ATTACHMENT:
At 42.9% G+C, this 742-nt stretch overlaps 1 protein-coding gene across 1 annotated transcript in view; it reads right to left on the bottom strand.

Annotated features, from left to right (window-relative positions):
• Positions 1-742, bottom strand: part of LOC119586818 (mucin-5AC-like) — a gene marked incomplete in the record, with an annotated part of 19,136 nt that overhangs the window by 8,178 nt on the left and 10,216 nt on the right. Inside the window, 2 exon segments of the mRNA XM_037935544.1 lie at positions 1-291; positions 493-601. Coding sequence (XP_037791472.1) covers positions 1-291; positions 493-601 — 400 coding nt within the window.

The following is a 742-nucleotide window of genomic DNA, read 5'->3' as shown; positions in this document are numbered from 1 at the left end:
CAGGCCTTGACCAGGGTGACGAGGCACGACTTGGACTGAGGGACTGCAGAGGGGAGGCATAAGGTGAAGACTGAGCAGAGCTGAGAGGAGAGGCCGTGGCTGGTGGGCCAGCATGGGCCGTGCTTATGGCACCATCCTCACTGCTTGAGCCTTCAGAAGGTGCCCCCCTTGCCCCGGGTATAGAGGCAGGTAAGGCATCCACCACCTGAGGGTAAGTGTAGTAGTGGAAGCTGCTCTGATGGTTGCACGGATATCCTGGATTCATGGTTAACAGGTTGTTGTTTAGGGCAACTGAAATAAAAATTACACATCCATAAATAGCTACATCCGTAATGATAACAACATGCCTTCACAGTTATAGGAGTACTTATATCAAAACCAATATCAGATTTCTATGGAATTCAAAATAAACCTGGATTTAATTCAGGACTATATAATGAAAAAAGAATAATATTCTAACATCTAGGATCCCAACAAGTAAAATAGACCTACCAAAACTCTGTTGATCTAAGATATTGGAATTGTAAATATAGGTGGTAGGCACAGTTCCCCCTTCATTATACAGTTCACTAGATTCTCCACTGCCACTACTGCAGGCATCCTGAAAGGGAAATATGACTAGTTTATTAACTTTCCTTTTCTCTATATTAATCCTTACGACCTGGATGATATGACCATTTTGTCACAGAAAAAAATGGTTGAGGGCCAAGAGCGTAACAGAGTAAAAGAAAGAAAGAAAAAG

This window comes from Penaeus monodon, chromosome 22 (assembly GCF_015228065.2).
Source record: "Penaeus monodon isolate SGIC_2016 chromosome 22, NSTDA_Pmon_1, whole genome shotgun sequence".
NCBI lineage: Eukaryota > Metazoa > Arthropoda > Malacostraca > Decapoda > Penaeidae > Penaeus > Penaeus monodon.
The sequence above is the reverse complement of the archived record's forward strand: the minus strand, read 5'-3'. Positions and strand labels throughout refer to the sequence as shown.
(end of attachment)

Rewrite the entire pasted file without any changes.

At 42.9% G+C, this 742-nt stretch overlaps 1 protein-coding gene across 1 annotated transcript in view; it reads right to left on the bottom strand.

Annotated features, from left to right (window-relative positions):
• Positions 1-742, bottom strand: part of LOC119586818 (mucin-5AC-like) — a gene marked incomplete in the record, with an annotated part of 19,136 nt that overhangs the window by 8,178 nt on the left and 10,216 nt on the right. Inside the window, 2 exon segments of the mRNA XM_037935544.1 lie at positions 1-291; positions 493-601. Coding sequence (XP_037791472.1) covers positions 1-291; positions 493-601 — 400 coding nt within the window.

The following is a 742-nucleotide window of genomic DNA, read 5'->3' as shown; positions in this document are numbered from 1 at the left end:
CAGGCCTTGACCAGGGTGACGAGGCACGACTTGGACTGAGGGACTGCAGAGGGGAGGCATAAGGTGAAGACTGAGCAGAGCTGAGAGGAGAGGCCGTGGCTGGTGGGCCAGCATGGGCCGTGCTTATGGCACCATCCTCACTGCTTGAGCCTTCAGAAGGTGCCCCCCTTGCCCCGGGTATAGAGGCAGGTAAGGCATCCACCACCTGAGGGTAAGTGTAGTAGTGGAAGCTGCTCTGATGGTTGCACGGATATCCTGGATTCATGGTTAACAGGTTGTTGTTTAGGGCAACTGAAATAAAAATTACACATCCATAAATAGCTACATCCGTAATGATAACAACATGCCTTCACAGTTATAGGAGTACTTATATCAAAACCAATATCAGATTTCTATGGAATTCAAAATAAACCTGGATTTAATTCAGGACTATATAATGAAAAAAGAATAATATTCTAACATCTAGGATCCCAACAAGTAAAATAGACCTACCAAAACTCTGTTGATCTAAGATATTGGAATTGTAAATATAGGTGGTAGGCACAGTTCCCCCTTCATTATACAGTTCACTAGATTCTCCACTGCCACTACTGCAGGCATCCTGAAAGGGAAATATGACTAGTTTATTAACTTTCCTTTTCTCTATATTAATCCTTACGACCTGGATGATATGACCATTTTGTCACAGAAAAAAATGGTTGAGGGCCAAGAGCGTAACAGAGTAAAAGAAAGAAAGAAAAAG

This window comes from Penaeus monodon, chromosome 22 (assembly GCF_015228065.2).
Source record: "Penaeus monodon isolate SGIC_2016 chromosome 22, NSTDA_Pmon_1, whole genome shotgun sequence".
NCBI lineage: Eukaryota > Metazoa > Arthropoda > Malacostraca > Decapoda > Penaeidae > Penaeus > Penaeus monodon.
The sequence above is the reverse complement of the archived record's forward strand: the minus strand, read 5'-3'. Positions and strand labels throughout refer to the sequence as shown.